State of the Art: New York

By Trigg, David | Art Monthly, September 2009 | Go to article overview

State of the Art: New York


Trigg, David, Art Monthly


State of the Art: New York

Urbis Manchester 9 April to 6 September

[ILLUSTRATION OMITTED]

During Clement Greenberg's heyday, New York City was considered the only place that mattered when it came to contemporary art; today, however, the city is one of several global epicentres of cultural production. 'State of the Art: New York' launches Urbis's new series of exhibitions profiling emerging art from some of the world's most dynamic cities, but with just 16 artists one wonders how representative such an endeavour can be.

Spread across Urbis's second floor, the exhibition's open plan, degree-show-style hang gives rise to several problems, most notably the irritating confluence of sounds emanating from various audio-visual works. One of the main culprits is Jennie C Jones' sound piece Suite for Cassette, Flute and Percussion, 2009, which uses the auto-reverse function on an old Walkman to create a disjointed jazz loop from a portion of Elvin Jones' 1969 LP Poly-Currents. As one of the show's stronger inclusions, its interference with other works is unfortunate. Nearby, Michael Paul Britto's video installation The Gossips/Bochinches, 2008, provides another seeping soundtrack. Paying homage to New York's window culture, Britto's series of lighthearted vignettes present various characters talking or shouting from a high-up window at unseen passers-by below. The high point comes when a ranting African American woman whips out a large kitchen knife and tells her cheating lover to 'stay there while I come down and show you how much I love you!'.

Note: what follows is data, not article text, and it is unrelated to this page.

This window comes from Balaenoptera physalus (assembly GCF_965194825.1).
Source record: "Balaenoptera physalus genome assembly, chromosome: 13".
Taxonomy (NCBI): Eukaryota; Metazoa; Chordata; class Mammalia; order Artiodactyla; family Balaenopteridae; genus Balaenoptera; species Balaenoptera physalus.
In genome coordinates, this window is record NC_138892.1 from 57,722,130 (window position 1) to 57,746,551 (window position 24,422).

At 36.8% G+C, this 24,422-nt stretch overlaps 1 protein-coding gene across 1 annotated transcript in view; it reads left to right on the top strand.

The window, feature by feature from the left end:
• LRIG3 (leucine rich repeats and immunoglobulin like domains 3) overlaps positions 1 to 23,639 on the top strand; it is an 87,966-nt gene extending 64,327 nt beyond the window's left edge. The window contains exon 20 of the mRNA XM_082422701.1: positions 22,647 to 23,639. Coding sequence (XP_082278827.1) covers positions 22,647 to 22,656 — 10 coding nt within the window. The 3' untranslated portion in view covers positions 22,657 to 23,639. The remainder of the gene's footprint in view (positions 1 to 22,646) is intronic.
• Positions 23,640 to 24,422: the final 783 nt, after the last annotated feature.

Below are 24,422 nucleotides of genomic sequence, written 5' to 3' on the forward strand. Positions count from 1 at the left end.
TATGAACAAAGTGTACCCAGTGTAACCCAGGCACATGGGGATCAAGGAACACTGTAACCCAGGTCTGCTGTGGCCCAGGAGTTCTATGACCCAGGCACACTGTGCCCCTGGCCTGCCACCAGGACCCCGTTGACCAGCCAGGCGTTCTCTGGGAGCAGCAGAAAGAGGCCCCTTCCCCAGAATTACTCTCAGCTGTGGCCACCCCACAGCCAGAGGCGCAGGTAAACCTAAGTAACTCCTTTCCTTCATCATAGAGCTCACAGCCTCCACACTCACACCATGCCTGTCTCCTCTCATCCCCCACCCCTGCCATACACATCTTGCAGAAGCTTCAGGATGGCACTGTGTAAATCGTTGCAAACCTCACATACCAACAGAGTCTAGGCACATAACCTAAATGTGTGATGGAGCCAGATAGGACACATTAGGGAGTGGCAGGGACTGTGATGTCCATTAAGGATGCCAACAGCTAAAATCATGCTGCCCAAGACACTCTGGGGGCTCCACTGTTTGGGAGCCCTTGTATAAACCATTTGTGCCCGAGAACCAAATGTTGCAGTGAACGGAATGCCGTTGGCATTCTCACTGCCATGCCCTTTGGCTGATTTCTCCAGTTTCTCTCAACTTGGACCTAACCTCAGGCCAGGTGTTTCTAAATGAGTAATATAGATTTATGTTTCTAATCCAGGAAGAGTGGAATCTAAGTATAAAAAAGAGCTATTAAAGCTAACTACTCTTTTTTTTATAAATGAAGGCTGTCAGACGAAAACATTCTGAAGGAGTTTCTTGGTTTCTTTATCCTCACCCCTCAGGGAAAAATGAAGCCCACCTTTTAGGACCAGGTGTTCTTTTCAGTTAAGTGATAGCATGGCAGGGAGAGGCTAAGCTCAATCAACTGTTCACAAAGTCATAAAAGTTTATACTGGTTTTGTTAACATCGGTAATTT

More humorous character-driven monologues are provided by Tamy Ben-Tor, whose hilarious videos, featuring neurotic talking heads, inject further moments of levity. In The End of Art, 2006, Ben-Tor plays an ebullient Thai artist, espousing the virtues of social sculpture as a means to dupe gullible collectors; 'Stupid rich people! I make Pad Thai, one million dollar; I put peanut sauce, two million dollar!', she squawks in a ridiculous fake accent. The wall text informs us that BenTor's verbose characters are not based on real people, although this one seems unsettlingly close to Rirkrit Tiravanija. As enjoyable as Ben-Tor's self-consciously mocking videos are, this piece is several years old now and it is surprising that newer work wasn't selected.

Derision also characterises Kenneth Tin-Kin Hung's political satire Residential Erection, 2008, an intense, digital cut-and-paste animation inspired by the 2008 US presidential election campaign. With a bombardment of surreal and unsettling imagery featuring senators Barack Obama, John McCain, Hillary Clinton and the rest, Tin-Kin Hung's dense mash-up lampoons Democrats and Republicans alike; but, despite the astounding attention to detail and digital virtuosity, it, too, seems rather dated now.

Surprisingly, very little work in the exhibition addresses present-day politics or provides any sort of challenging critical commentary on pressing stateside affairs. However, a handful of works do take a look askance at some of the various social, economic and spiritual issues occupying the American imagination. Carolyn Salas and Adam Parker Smith offer a tangled attempt at religious critique with their disorienting installation Holy Ghost, 2008. Beneath a cloud of white umbrellas, spilling out in all directions, a swarming mass of fake wooden planks and bones frame what appears to be a large disembodied head of Christ made from assorted textiles.

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